However, note that the test is not that this particular patient would be likely to attach significance to the risk, but that a reasonable person in the patient’s position would do so.
Interestingly, in two subsequent cases, the courts have said that a risk of 0.1% was too low to be material when the risk was, as in Montgomery, serious hypoxia during delivery.
In A v East Kent Hospitals NHS Foundation Trust  EWHC, a risk of 1:1,000 was described as ‘theoretical, negligible or background’. In Tasmin v Bart’s Health NHS Trust  EWHC 3135, the judge, perhaps mindful of the Supreme Court’s comments in Montgomery, preferred to formulate it as being ‘too low to be material’.
Those decisions may be regarded as a step back from Montgomery. However, they do not necessarily mean that the courts will take the same view in every case. There may be people for whom a 0.1% risk of serious injury is a material risk because of their particular circumstances. An example is the woman in labour whose relative had a stillborn baby.
The new test focuses on what a particular patient would want to know rather than what doctors in general would normally advise It is not enough only to discuss the treatment a doctor recommends. Patient autonomy entails understanding the options and being able to make a choice.
What seems like a complicating qualification, probably removes a degree of subjectivity. People are complex. There comes a point at which doctors cannot be expected to understand the idiosyncrasies of a particular patient. The test is therefore qualified to introduce an element of reasonableness into the equation.
The second part of the definition is where a doctor is or should reasonably be aware that a particular patient would attach significance to the risk.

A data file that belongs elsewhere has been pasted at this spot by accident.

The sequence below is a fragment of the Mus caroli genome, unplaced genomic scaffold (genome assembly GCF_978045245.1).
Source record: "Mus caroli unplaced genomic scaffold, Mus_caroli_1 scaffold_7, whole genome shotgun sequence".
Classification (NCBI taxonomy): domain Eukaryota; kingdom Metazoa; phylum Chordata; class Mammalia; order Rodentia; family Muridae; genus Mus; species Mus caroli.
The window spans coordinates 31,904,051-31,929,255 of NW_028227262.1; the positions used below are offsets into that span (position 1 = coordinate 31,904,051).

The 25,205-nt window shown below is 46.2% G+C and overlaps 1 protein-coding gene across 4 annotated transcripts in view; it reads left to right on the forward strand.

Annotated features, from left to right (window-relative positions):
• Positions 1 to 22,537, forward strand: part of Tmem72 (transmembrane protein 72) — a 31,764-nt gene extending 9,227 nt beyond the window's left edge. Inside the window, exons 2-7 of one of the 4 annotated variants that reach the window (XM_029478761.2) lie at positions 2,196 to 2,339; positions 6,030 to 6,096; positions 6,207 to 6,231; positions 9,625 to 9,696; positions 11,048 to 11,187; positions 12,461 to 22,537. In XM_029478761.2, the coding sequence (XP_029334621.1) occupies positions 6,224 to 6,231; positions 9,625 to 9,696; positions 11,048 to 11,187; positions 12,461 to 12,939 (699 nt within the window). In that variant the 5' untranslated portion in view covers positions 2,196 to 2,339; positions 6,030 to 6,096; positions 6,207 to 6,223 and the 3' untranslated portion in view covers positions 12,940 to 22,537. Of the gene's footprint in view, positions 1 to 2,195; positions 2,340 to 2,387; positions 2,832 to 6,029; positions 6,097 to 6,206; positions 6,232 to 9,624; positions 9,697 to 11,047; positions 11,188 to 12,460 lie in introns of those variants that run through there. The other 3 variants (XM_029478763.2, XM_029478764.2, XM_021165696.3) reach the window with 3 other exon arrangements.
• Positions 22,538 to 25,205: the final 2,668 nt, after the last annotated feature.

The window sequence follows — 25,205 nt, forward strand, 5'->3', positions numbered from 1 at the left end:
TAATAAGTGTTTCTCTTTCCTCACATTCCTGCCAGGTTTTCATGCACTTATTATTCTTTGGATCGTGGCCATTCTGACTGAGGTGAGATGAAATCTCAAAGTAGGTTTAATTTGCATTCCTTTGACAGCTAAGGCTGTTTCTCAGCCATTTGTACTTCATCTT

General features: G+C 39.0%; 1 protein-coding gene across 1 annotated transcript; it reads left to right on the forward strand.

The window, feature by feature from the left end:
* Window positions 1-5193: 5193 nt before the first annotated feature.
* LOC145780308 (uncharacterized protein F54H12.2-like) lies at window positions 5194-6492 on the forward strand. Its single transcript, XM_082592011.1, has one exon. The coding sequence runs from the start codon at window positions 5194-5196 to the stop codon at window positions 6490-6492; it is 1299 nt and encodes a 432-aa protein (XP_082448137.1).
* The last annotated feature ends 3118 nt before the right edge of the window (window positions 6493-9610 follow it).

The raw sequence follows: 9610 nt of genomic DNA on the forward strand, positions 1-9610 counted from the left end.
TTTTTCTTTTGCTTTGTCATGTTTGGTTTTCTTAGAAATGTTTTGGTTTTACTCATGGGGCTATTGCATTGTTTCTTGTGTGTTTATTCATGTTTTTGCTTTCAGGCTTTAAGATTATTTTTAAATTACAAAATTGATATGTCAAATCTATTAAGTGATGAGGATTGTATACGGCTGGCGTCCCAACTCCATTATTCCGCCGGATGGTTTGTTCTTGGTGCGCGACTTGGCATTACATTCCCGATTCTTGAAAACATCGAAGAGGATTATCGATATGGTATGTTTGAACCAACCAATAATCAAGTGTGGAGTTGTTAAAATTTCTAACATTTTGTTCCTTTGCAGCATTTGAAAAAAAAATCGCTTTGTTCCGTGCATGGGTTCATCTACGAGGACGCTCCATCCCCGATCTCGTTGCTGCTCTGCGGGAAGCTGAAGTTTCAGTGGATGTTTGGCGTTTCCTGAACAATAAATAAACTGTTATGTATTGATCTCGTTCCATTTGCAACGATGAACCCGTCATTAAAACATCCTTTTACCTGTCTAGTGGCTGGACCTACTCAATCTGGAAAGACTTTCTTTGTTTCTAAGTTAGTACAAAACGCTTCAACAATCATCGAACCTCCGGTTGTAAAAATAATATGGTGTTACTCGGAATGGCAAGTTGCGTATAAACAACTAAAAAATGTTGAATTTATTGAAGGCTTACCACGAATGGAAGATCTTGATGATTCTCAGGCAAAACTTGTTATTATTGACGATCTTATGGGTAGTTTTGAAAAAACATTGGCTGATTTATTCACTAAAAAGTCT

This covers a patient who has told their doctor about particular concerns or those concerns have been recorded in the medical records. They may be unusual. They may be unreasonable. But they are important to the patient and the doctor knows about them.
The key is understanding the particular patient and being able to have a tailored discussion. You can only know what is material to a patient by spending enough time with them and engaging in dialogue with them.
Dialogue should reveal what is important to them. This might concern their work, leisure, family circumstances, interests or anxieties.
In private practice, this may be easier than in the NHS, where time is more constrained. The reaction of many is that this is precisely what they have been doing. Certainly, the Supreme Court thought that what it was doing was to bring the law into line with existing practice.
Do I have to advise of every risk, however small?
The duty is to advise of material risks. What is material cannot be reduced to a matter of percentages. The Supreme Court pointed out that the significance of a risk is likely to reflect factors other than its size.
These may include the nature of the risk, the effect its occurrence would have on the life of a patient, the importance to the patient of the benefits sought to be achieved by treatment, alternatives available and the risks of those alternatives.
The risk of shoulder dystocia in Montgomery was 9-10%. The risk of serious hypoxia was 0.1%.
Is there a risk of giving too much information?
A patient needs to be able to make an informed decision. To do so, she will need to understand the seriousness of her condition, the anticipated benefits and risks of treatment and of any alternative treatments.
The decision will only be informed if she can understand the advice. Blinding a patient with science or providing so much information that she cannot take it in isn’t helpful. As the Supreme Court said: ‘The doctor’s duty is not…fulfilled by bombarding the patient with technical information she cannot reasonably be expected to grasp…’ So there is a risk of providing too much information. How much a patient will need to know – and is capable of grasping – will vary from person to person.
Should I still use consent forms?
A consent form alone is unlikely to provide evidence of the sort of process the Supreme Court considers necessary.